Make the Most of Every Doctor Appointment by Bringing These 3 Lists With You
When you only get seven to 15 minutes with a doctor per appointment, it’s important to be prepared. And preparation is essential when you have multiple chronic illnesses.
The first couple of years after a diagnosis of ankylosing spondylitis, I had two to three medical appointments a week! I had to get organized to keep track of all the paperwork – questions and answers resulting from each doctor visit, treatment plans to follow, physical therapy exercises to do, calendaring next appointments and more.
As a former librarian, when I show up to a doctor appointment today: I. Am. Organized. Here are my top tips to make the most of your limited time at doctor appointments:
1. Bring a list of your top three concerns you want to address today.
Keep it to a short, bulleted list. Give a copy of this to the nurse to give to the doctor before he/she comes into the room; they often look at your chart before entering (you’d hope so, anyway!). Keep a copy for yourself to remind you of what you want to cover. Include prescription refills (doctors often want this done during your appointment, not a phone call). Most of the doctors I have seen really appreciate this; it lets them know what you want to address in a snapshot. Here’s what mine looks like:
2. Bring a complete updated list of all prescriptions and vitamins you take.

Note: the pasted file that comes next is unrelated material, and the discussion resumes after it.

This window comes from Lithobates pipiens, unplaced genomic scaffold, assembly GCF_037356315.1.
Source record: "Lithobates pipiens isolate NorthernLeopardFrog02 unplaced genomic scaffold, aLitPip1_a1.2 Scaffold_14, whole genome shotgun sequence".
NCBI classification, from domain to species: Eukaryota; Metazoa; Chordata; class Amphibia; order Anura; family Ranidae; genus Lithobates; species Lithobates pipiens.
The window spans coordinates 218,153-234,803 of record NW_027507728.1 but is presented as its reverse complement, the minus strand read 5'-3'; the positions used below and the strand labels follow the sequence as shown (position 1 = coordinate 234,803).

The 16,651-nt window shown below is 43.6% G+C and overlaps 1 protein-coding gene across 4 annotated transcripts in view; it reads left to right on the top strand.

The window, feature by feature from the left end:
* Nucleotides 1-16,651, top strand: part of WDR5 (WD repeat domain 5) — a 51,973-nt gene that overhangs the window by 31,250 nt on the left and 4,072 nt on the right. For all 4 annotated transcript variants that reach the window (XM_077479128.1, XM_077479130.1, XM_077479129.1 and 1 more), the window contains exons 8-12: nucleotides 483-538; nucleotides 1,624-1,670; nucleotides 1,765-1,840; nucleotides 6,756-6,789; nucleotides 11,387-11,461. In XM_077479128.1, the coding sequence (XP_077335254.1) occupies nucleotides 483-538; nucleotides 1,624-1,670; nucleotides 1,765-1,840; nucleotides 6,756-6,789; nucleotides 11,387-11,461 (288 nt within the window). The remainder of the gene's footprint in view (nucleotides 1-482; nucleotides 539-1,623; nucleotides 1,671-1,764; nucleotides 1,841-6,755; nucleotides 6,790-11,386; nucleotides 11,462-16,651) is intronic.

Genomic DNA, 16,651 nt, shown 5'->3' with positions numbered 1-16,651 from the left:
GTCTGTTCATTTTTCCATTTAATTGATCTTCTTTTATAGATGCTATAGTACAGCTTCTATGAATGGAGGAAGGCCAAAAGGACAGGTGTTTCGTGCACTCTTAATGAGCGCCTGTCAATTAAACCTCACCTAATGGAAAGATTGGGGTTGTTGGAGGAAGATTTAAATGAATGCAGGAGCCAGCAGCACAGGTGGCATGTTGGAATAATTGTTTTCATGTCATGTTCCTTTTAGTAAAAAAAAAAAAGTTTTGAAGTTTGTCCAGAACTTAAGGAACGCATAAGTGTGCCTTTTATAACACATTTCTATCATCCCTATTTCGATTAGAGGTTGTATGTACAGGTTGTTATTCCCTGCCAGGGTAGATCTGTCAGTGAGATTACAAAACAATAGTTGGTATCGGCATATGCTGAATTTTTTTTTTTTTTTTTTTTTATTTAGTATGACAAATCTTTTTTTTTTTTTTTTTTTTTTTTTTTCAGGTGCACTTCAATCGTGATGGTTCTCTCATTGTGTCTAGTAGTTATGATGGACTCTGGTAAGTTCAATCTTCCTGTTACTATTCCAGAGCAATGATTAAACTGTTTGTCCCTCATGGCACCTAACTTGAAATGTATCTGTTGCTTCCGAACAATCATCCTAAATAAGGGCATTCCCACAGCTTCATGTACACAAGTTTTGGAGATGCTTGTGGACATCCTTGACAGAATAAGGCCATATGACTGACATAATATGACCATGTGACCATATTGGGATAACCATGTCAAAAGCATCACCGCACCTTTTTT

When you have multiple chronic illnesses, lots of medications are prescribed. Include the brand and generic names, dosage, what you’re taking it for, when you started, who prescribed it and their specialty. To keep track of everything I find it easiest on the eyes to list my medications by disease. This makes it easier for me when reviewing my meds with a nurse, and also easier for the doctor when looking at my list.
Once I started bringing this comprehensive list of all my medications and supplements, nearly every medical professional I’ve seen loves it! It makes their job easier.
3. Bring a copy of a complete list of all your medical providers.
If you live in an area where medical records are now on computer and the medical community has its own local online network, this may not be necessary. However, if you’re like me and see a specialist in another city 100 miles away, they are not likely to be part of the same medical network. It’s helpful to have a list on hand.
Include their mailing address, phone and fax numbers. Include your primary care doctor, any specialists, any physical/massage/occupational/mental health therapists, mail-order pharmacy, local pharmacy for as-needed medications. If you have this information with you, it will expedite your care.
Is it worth it? Yes!
All this paperwork takes time to set up (you can download free templates for these on my website), but it helps both patient and healthcare provider to be on top of things. It’s not an easy task when feeling down from illness. Enlist a family member or friend to help you with this, if necessary. It is well worth the effort in the long-run. You and your care team will be glad you prepared yourself.
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